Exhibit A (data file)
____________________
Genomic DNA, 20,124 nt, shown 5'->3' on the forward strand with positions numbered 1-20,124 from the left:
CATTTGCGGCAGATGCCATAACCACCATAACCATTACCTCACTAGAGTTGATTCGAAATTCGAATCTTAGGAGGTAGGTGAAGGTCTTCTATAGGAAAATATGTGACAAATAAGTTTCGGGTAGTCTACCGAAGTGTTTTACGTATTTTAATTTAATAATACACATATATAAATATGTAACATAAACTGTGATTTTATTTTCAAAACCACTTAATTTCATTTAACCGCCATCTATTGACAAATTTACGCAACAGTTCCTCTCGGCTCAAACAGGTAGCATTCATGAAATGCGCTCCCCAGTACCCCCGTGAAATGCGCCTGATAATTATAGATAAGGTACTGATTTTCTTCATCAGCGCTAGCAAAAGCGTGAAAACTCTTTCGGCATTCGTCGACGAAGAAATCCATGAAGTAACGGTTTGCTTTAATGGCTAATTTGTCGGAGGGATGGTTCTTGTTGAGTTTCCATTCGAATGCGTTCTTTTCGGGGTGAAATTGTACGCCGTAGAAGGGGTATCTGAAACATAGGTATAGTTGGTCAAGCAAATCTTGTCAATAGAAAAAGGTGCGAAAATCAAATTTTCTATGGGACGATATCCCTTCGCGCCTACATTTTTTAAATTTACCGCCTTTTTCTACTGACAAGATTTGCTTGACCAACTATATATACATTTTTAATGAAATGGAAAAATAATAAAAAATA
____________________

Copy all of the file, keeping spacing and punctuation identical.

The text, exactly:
Genomic DNA, 20,124 nt, shown 5'->3' on the forward strand with positions numbered 1-20,124 from the left:
CATTTGCGGCAGATGCCATAACCACCATAACCATTACCTCACTAGAGTTGATTCGAAATTCGAATCTTAGGAGGTAGGTGAAGGTCTTCTATAGGAAAATATGTGACAAATAAGTTTCGGGTAGTCTACCGAAGTGTTTTACGTATTTTAATTTAATAATACACATATATAAATATGTAACATAAACTGTGATTTTATTTTCAAAACCACTTAATTTCATTTAACCGCCATCTATTGACAAATTTACGCAACAGTTCCTCTCGGCTCAAACAGGTAGCATTCATGAAATGCGCTCCCCAGTACCCCCGTGAAATGCGCCTGATAATTATAGATAAGGTACTGATTTTCTTCATCAGCGCTAGCAAAAGCGTGAAAACTCTTTCGGCATTCGTCGACGAAGAAATCCATGAAGTAACGGTTTGCTTTAATGGCTAATTTGTCGGAGGGATGGTTCTTGTTGAGTTTCCATTCGAATGCGTTCTTTTCGGGGTGAAATTGTACGCCGTAGAAGGGGTATCTGAAACATAGGTATAGTTGGTCAAGCAAATCTTGTCAATAGAAAAAGGTGCGAAAATCAAATTTTCTATGGGACGATATCCCTTCGCGCCTACATTTTTTAAATTTACCGCCTTTTTCTACTGACAAGATTTGCTTGACCAACTATATATACATTTTTAATGAAATGGAAAAATAATAAAAAATA